Architecture and design practice openUU (pronounced "open you, you") was founded in 2011 by Kevin Lim Chin-kwok (son of artist and architect William Lim of CL3), Edward Yujoong Kim and Eddy Man Kim. The trio have created a reputation for warehouse designs, including the one for their own (bottom), in an industrial building in Wong Chuk Hang that they share with Lim senior. Last year, the openUU team was named among Hong Kong's top 40 designers aged under 40, by Perspective Magazine, and won United States magazine Interior Design's 2012 best-of-the-year award for the first phase of a warehouse conversion, that of the Osage gallery in Kwun Tong.

How did the company start? The friends had been collaborating on a number of Hong Kong projects while based in the US. Yujoong Kim (28) was working full time for a design firm, Eddy Man Kim (26) was studying for his grad school programme and Lim (27) was working unsociable hours in a restaurant. They decided it was time to start out on their own. Finding the design industry saturated with graduates and with the US economy in the throes of recession, they made the move to Hong Kong.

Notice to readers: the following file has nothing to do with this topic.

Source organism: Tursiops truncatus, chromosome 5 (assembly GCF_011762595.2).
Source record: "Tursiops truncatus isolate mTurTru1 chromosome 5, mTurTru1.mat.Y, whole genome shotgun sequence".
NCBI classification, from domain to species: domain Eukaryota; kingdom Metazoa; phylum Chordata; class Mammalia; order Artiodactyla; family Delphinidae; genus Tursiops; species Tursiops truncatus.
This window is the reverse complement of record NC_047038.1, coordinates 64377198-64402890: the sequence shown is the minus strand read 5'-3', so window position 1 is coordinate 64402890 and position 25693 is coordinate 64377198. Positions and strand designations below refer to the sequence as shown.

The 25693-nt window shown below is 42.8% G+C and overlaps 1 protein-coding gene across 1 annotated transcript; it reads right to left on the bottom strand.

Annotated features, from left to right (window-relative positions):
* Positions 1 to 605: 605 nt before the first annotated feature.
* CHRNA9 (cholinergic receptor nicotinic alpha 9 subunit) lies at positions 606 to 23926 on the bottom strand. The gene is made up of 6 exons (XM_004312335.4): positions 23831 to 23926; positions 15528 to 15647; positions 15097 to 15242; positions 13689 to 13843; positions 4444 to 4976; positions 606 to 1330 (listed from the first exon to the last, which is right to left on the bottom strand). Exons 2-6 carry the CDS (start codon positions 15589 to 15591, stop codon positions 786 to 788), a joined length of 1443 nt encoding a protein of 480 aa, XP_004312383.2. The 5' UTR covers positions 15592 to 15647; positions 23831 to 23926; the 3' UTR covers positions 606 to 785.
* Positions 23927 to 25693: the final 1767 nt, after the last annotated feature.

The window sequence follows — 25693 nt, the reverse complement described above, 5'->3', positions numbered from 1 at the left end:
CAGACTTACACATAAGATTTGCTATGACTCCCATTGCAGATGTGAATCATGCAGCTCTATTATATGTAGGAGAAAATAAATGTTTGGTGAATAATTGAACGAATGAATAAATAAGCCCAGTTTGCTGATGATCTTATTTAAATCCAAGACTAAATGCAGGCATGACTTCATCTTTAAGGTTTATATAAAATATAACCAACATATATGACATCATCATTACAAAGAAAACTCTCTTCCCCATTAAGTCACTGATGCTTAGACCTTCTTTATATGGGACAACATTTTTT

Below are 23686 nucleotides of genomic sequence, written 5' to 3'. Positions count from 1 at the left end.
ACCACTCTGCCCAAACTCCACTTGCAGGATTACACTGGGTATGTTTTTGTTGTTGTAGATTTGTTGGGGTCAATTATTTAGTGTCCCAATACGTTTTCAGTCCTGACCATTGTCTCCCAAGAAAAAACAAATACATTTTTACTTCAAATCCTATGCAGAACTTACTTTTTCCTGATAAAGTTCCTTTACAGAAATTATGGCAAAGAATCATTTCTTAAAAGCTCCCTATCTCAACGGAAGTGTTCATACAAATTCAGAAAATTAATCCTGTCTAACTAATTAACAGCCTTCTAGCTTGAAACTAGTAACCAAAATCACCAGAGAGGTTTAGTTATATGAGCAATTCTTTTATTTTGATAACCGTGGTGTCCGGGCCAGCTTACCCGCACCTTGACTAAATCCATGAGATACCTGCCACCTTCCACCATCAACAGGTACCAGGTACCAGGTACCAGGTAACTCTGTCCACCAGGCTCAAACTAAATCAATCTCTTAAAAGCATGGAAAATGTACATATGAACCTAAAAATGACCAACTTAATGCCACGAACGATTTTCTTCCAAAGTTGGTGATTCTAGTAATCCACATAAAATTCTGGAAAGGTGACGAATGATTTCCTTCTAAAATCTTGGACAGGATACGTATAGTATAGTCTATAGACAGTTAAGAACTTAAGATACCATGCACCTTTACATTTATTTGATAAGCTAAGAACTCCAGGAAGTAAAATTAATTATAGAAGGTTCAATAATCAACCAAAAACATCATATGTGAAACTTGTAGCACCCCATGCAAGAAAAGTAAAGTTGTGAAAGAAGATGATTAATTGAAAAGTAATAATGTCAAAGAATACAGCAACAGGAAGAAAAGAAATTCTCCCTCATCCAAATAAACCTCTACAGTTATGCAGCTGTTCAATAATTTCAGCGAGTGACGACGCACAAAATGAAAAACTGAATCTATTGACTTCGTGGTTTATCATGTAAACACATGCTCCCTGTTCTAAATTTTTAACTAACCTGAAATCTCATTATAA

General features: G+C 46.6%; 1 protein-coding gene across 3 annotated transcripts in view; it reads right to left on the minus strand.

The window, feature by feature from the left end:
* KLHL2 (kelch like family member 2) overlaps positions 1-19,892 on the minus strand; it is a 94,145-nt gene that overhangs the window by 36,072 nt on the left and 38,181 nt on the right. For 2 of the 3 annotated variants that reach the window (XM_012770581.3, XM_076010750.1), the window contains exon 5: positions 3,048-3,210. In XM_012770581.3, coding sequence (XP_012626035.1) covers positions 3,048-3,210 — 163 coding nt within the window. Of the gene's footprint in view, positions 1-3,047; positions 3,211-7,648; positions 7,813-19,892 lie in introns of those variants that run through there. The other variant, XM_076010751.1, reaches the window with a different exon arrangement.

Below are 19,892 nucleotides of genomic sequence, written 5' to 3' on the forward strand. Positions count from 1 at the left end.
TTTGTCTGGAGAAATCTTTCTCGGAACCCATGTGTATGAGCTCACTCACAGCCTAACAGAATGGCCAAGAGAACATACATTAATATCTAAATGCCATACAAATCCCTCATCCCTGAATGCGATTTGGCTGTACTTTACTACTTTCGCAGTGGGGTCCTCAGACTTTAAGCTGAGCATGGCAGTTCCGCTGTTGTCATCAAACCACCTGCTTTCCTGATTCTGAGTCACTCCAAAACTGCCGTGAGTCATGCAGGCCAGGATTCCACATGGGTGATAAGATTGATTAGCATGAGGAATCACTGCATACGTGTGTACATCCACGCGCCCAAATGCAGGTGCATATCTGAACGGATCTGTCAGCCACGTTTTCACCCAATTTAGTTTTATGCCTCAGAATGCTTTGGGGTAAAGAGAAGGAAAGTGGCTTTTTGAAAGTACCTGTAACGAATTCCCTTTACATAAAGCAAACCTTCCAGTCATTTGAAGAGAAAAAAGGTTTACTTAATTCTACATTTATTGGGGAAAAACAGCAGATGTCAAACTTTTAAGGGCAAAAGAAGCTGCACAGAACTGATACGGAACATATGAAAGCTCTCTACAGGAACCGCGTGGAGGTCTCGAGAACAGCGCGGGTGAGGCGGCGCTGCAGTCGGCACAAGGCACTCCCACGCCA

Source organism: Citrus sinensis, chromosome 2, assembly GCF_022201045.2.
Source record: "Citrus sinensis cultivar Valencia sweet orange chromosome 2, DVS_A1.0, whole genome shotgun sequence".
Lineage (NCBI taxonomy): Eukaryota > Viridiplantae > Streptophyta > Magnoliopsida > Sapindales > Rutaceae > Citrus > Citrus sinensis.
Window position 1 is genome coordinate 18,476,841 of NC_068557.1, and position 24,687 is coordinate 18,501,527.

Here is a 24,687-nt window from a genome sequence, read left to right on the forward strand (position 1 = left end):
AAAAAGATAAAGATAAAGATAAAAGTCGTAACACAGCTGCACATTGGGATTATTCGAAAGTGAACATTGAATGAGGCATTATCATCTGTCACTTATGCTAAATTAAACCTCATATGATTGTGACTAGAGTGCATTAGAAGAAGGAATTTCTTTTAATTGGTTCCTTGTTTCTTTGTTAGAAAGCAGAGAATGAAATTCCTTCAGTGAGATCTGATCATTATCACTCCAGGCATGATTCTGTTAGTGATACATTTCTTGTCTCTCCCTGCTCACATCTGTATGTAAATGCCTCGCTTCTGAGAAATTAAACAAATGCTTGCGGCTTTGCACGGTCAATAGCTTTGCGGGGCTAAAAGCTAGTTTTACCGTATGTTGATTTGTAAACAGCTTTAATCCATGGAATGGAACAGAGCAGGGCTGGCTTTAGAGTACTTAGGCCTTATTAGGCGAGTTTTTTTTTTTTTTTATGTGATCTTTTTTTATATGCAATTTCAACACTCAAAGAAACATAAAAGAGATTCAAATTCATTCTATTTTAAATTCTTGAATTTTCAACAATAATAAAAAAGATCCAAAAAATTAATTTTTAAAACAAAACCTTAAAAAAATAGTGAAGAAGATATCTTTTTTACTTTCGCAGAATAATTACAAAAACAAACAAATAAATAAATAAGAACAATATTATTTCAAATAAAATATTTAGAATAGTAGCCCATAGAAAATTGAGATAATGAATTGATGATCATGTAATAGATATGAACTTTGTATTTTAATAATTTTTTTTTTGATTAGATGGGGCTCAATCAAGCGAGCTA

What's with the name? "We started out as Umami Utilities," says Lim, "but we felt a need to make it easier to identify with. We wanted to literally 'open' it up to people. Then so many people commented positively on our old logo we decided to incorporate it and openUU was born."

How do they approach their work? "Functionality reverberates through each project," says Yujoong Kim. "That's our main approach, but we think it's also important that any client relationship is as personalised as you can get. That's the only way we can figure out the changing functions and needs of the space we're designing."

The team designed a "self-organising object", a platform that functions as a bookshelf, room divider, storage and seating area within the warehouse space they share with William Lim's art collection and this has been a launch pad for further design assignments.

What kind of projects has openUU been working on recently? A huge range: the Osage conversion in Kwun Tong; the Chinese International School cafeteria; the Andes Premium Catch sustainable seafood store in Shanghai; Fofo Privat, a private dining room in Hong Kong; and a penthouse in Causeway Bay belonging to an entertainment industry tycoon.

"We also do a lot of other smaller projects on the side, just to try and make a contribution to the creative industry here," says Eddy Man Kim. "We're working closely with the Hong Kong Arts Centre, doing some basic design work, brand consulting and interior design. We're always interested in how design, even in a small way, can play a positive role."